The Government may argue that their appointees will be chosen on merit, but there is a long-established and understandable tradition of not placing people in positions of power if there is any doubt that they may not do as you want. In 1162, King Henry II appointed his good friend Thomas Becket to the post of Archbishop of Canterbury. The King saw an opportunity to curb the rights and privileges of an independent church and thought that, by placing Becket in the top job, he could leverage the changes he wanted. However, once sworn in, Becket took the side of the church and refused to give in to the king. An exasperated Henry made it clear to his followers that Becket was a problem and is alleged to have said “who shall rid me of this turbulent priest?” A group of knights obliged and murdered Becket at the altar of his cathedral. Ever since, the establishment have been very careful whom they appoint to do their bidding. Merit isn’t always the most desirable quality!
An enfeebled police service run by placemen may be less of a threat to the conduct of the elites, but the powerful will not feel completely secure until they have limited the power of the judiciary to challenge them.
Tensions between the political elite and the courts have been growing for a number of years. Incredibly, successive Labour Home Secretaries turned out to be no respecters of human rights, making clear their antipathy to the judges and their interference in some of Labours more authoritarian proposals.
When Home Secretary David Blunkett tried to introduce legislation that was ruled in breach of the European Convention on Human Rights, he was outraged. While admitting that it was the role of the judiciary to protect the interests of individuals when threatened by the state, Blunkett said, “If public policy can always be overridden by individual challenge through the courts, then democracy itself is under threat.”
In a clear message to the judiciary Blunkett continued, “I want the judges to reflect on this. We’ve got to be careful that it doesn’t snowball out of hand, because if it does, the people will believe that they turn to the courts for satisfaction – not MPs and democracy.”
It was a clear statement that the government ought to be able to break the law because they were elected and in power, and a warning to the judiciary that they shouldn’t challenge the actions of the Government for this reason. Blunkett was telling everyone prepared to listen that the rule of equality under the law was flawed. He argued that Governments should not be bound by the principle that a powerless person could sue the powerful when they broke the law, claiming, rather lamely, that everyone might do it.
It was an extraordinary outburst, dismissing at a stroke the opinions of Paine, Locke, Hobhouse and almost every liberal commentator of the last century. No clearer challenge to the principle of equality under the law could possibly be envisaged. A senior member of the Government, presiding over one of the great offices of state, was making the case that elected officials were more powerful than individuals, and this gave the officials the right to harm the individual if circumstances demanded it.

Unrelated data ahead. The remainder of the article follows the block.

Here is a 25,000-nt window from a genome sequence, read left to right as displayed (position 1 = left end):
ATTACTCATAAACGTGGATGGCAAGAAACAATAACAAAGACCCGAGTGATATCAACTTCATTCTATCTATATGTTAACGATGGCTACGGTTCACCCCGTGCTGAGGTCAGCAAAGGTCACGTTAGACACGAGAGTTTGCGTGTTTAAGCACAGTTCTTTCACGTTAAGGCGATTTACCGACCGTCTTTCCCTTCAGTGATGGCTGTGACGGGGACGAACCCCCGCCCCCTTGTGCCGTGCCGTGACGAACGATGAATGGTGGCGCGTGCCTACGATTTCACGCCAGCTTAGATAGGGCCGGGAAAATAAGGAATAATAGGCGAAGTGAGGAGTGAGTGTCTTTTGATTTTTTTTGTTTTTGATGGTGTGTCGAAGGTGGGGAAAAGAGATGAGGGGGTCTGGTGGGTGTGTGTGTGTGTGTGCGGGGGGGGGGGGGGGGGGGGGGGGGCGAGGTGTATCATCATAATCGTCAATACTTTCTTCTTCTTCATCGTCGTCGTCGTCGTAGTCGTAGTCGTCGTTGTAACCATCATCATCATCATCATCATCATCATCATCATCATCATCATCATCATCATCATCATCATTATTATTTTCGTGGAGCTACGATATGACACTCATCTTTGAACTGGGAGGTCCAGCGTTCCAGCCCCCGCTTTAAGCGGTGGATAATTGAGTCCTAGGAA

As Hobhouse said in his commentary on equality, “A man who has no legal rights against another, but stands entirely at his disposal, to be treated according to his caprice, is a slave to that other. He is “rightless.” It is astonishing that a Labour politician could argue for placing another in a position where they would have no more rights than a slave. That a party that once fought for workers rights should be so cavalier with citizen’s rights is just another example of how our political elite have mislaid their moral compass, and how, in the end, this puts us all in jeopardy.
In May 2007, Home Secretary John Reid became so exasperated by the courts rulings on the shortcomings of Labours terrorism legislation that he threatened to declare a state of emergency and suspend key parts of the human rights convention. Such a ‘nuclear option’ is justified only in times of war or national emergency, and the proposal was rightly denounced by the Liberal Democrats at the time as threatening to turn Britain into a ‘renegade state’.
The various attempts by an authoritarian-inclined Labour party to sideline civil rights during their time in office were largely unsuccessful, provoking increasingly bizarre whines of frustration from the bemused politicians. In 2003, Mr Justice Collins, president of the Immigration Appeal Tribunal, made a ruling which threatened to undermine the Government’s asylum policy.
An angry David Blunkett refused to accept the judgement, telling the judiciary; “I don’t want any mixed messages going out, so I’m making it absolutely clear that we don’t accept what Mr Justice Collins has said. We’ll seek to overturn it. We’ll continue operating a policy that we think is perfectly reasonable and fair.”
Here was a politician unashamedly insisting that the judge was wrong because, in his opinion, the policy being criticised was “reasonable and fair”. In other words, the judge’s ruling was just another opinion, carrying less weight than Blunketts. Totally absent was any respect for the role of the judiciary and their duty to conduct proceedings in a fair and legal way.
These and other pronouncements, highlight the growing schism between the political establishment and the judiciary, and the frustration felt by those who cannot accept the concept of judicial independence as a check on Government illegality. Successive Home Secretaries have found that when they have tried to introduce legislation that breaches human and civil rights an independent judiciary has blocked them. When the Government has then tried to circumvent or overturn the UK Courts decisions they have run afoul of the European Court, the ultimate guardian of our freedom from slavery.